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develop an interest in making bombs is a totally absurd. another good friend of mine who has grown up in this country his entire life was approached by an fbi agent who asked him about what he thought about the current iranian government and how he felt about the current nuclear program. how this is related to any crime prevention is beyond me. the agent was interrogating this person about their political belief that this type of action does not provide safety or security to members of our community. what it does is it intimidates them and has a chilling effect, prohibiting them from engaging in political and other constitutionally protected activities. for this reason, we strongly urge the passage of this bill so that san francisco is not a party to this type of activity in san francisco. supervisor kim: thank you.
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>> i'm the policy activist at chinese policy action. we provide advocacy and service for the chinese and asian american and muslim communities. based on documents obtained by the aclu, we know the fbi it targeted the chinese-american community. these assessments were based on harmful, offensive, racial stereotypes that undercut the core values we stand for. by restoring oversight, we believe the ordnance can rebuild trust quickly eroding in the immigrant communities we serve. we hope san francisco can safeguard our civil rights and embrace rather than alienate the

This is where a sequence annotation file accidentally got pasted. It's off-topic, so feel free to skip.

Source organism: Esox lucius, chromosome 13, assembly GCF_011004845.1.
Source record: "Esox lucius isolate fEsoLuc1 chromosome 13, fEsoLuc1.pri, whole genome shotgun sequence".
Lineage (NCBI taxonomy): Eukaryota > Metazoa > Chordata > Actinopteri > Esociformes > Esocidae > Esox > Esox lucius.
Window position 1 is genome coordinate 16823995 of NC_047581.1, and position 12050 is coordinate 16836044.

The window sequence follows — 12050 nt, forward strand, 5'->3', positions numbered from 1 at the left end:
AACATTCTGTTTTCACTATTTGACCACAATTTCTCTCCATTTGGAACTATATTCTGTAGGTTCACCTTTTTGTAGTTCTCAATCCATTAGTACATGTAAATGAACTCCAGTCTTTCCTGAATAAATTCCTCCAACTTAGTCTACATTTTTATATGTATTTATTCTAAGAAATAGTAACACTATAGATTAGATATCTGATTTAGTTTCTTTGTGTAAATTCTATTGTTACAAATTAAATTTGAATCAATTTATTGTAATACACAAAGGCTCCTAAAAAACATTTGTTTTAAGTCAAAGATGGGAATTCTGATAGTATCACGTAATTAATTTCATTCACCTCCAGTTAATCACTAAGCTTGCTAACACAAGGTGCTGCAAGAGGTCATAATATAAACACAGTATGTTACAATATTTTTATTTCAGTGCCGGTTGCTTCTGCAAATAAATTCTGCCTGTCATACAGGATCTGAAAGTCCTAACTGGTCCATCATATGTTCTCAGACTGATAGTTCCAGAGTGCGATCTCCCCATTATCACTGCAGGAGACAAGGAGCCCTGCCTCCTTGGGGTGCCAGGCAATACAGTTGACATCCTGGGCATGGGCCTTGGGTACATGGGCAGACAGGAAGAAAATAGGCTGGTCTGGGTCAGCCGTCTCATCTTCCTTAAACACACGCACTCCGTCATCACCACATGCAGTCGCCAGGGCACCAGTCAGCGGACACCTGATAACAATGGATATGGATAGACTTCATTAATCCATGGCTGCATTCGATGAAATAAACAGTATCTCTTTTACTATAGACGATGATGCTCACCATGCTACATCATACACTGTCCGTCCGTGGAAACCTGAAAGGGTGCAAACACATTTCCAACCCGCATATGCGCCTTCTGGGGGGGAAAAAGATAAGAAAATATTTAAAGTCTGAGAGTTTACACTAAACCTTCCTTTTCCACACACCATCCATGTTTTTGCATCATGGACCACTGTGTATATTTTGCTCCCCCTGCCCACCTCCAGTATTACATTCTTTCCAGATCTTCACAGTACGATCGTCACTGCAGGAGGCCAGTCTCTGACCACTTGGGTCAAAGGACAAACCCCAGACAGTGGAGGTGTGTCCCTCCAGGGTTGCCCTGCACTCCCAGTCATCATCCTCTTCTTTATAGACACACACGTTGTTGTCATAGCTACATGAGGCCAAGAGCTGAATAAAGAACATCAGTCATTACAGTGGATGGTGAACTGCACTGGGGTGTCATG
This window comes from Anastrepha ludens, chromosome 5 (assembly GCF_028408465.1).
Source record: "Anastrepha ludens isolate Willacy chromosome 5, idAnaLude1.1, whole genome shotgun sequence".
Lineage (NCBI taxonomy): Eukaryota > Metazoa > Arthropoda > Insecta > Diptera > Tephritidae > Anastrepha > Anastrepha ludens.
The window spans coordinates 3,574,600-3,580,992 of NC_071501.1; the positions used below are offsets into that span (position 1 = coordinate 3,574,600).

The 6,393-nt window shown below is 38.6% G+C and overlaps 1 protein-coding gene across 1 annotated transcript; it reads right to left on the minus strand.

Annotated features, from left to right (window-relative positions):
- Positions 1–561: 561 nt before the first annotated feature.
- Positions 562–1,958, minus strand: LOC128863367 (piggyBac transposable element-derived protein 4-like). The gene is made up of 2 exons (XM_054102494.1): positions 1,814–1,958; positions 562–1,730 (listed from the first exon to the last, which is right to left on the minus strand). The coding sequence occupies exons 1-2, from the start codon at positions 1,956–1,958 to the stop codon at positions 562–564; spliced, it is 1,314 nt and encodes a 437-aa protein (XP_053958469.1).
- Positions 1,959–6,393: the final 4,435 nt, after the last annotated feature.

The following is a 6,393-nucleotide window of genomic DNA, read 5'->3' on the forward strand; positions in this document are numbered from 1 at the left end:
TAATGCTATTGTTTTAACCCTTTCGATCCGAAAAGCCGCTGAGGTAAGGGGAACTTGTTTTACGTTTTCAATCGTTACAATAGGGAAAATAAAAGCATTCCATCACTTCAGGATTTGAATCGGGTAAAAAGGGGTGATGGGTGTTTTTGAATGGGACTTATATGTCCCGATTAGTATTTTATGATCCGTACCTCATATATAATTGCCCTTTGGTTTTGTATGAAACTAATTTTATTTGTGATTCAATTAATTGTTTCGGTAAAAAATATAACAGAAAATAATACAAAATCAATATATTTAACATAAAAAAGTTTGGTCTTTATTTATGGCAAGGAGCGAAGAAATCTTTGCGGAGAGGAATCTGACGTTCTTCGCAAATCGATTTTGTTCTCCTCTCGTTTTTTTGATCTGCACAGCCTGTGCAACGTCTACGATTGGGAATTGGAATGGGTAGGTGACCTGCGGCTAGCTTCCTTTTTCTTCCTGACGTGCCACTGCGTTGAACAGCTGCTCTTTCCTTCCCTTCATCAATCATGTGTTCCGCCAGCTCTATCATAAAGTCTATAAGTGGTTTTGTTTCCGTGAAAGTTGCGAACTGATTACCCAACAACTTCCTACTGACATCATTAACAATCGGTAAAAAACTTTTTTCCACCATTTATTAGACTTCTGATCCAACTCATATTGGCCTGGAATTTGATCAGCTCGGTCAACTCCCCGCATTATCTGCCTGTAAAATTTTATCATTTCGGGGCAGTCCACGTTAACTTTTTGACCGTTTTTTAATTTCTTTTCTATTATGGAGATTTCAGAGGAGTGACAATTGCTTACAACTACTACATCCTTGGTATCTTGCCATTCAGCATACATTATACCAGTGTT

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diverse communities in our city. thank you. supervisor kim: thank you. >> i am a psychologist and i would like to discuss the psychological impact on the individual's. there is the denial phase and day experience hyper vigilance, increase reaction and intrusive repetitive thoughts. their feelings get disturbed and there behaviors, they have difficulty concentrating and emotional instability, sleep and dream disturbances. the physical symptoms are diarrhea, sweating, nausea. they experience a lot of difficult things. compulsive repetition and sometimes various forms of self a vacation like using a call or drugs. there is also a denial that they
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go through and a host of the start of mechanisms they encounter. there are a lot of difficulties they continue to experience, including fear. one of the persons who spoke about her personal experience talked about fear and she was crying. it is very difficult but emotional and psychological level with these people encounter. they experienced low self esteem and feel they are not good enough. they criticize themselves all lot and blame themselves a lot. the spiritual impact is they feel toward the of god's love and lose their relationship to god and feel rejected and it affects how they feel and how they function in school, work,
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social relationships -- they withdraw i think it is important to look at the emotional impact and a psychological impact people go through. thank you. supervisor kim: i am going to call five more names since we have one more speaker left. [reading names] >> hello, everybody. i am a citizen of oakland, california. i have my own business. i came to this city to have fun. i went to the restaurants.